Noûs 52 (2):260-278 (2018)

Authors
Gregory Wheeler
Frankfurt School Of Finance And Management
Lee Elkin
Jagiellonian University
Abstract
Two compelling principles, the Reasonable Range Principle and the Preservation of Irrelevant Evidence Principle, are necessary conditions that any response to peer disagreements ought to abide by. The Reasonable Range Principle maintains that a resolution to a peer disagreement should not fall outside the range of views expressed by the peers in their dispute, whereas the Preservation of Irrelevant Evidence Principle maintains that a resolution strategy should be able to preserve unanimous judgments of evidential irrelevance among the peers. No standard Bayesian resolution strategy satisfies the PIE Principle, however, and we give a loss aversion argument in support of PIE and against Bayes. The theory of imprecise probability allows one to satisfy both principles, and we introduce the notion of a set-based credal judgment to frame and address a range of subtle issues that arise in peer disagreements.
Keywords Epistemology of disagreement  imprecise probability
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Reprint years 2018
DOI 10.1111/nous.12143
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References found in this work BETA

Epistemology of Disagreement: The Good News.David Christensen - 2007 - Philosophical Review 116 (2):187-217.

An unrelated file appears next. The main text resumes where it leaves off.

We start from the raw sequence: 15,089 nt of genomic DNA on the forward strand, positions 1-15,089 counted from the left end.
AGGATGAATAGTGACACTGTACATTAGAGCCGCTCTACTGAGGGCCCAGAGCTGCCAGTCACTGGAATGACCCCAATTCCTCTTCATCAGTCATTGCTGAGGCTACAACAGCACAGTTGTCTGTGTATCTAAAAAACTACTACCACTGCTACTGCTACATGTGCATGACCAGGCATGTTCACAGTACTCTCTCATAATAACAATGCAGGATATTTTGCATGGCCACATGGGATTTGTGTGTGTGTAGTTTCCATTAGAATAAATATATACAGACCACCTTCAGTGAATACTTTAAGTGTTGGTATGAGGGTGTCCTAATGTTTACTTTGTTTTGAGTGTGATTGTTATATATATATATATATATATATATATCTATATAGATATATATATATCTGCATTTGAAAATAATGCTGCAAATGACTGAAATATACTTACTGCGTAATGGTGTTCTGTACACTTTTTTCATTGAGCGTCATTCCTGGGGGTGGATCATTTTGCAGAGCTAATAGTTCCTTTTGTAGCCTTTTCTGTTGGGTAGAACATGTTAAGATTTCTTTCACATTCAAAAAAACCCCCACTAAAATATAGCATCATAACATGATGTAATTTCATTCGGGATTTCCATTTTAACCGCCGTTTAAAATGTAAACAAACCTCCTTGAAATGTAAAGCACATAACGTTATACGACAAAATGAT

Higher‐Order Evidence and the Limits of Defeat.Maria Lasonen-Aarnio - 2014 - Philosophy and Phenomenological Research 88 (2):314-345.
Peer Disagreement and Higher Order Evidence.Thomas Kelly - 2010 - In Alvin I. Goldman & Dennis Whitcomb (eds.), Social Epistemology: Essential Readings. Oxford University Press. pp. 183--217.
Reflection and Disagreement.Adam Elga - 2007 - Noûs 41 (3):478–502.

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Citations of this work BETA

Imprecise Probabilities.Seamus Bradley - 2019 - Stanford Encyclopedia of Philosophy.
IP Scoring Rules: Foundations and Applications.Jason Konek - 2019 - Proceedings of Machine Learning Research 103:256-264.
On the Accuracy of Group Credences.Richard Pettigrew - 2020 - Oxford Studies in Epistemology 6.
Persistent Disagreement and Polarization in a Bayesian Setting.Michael Nielsen & Rush T. Stewart - forthcoming - British Journal for the Philosophy of Science:axy056.

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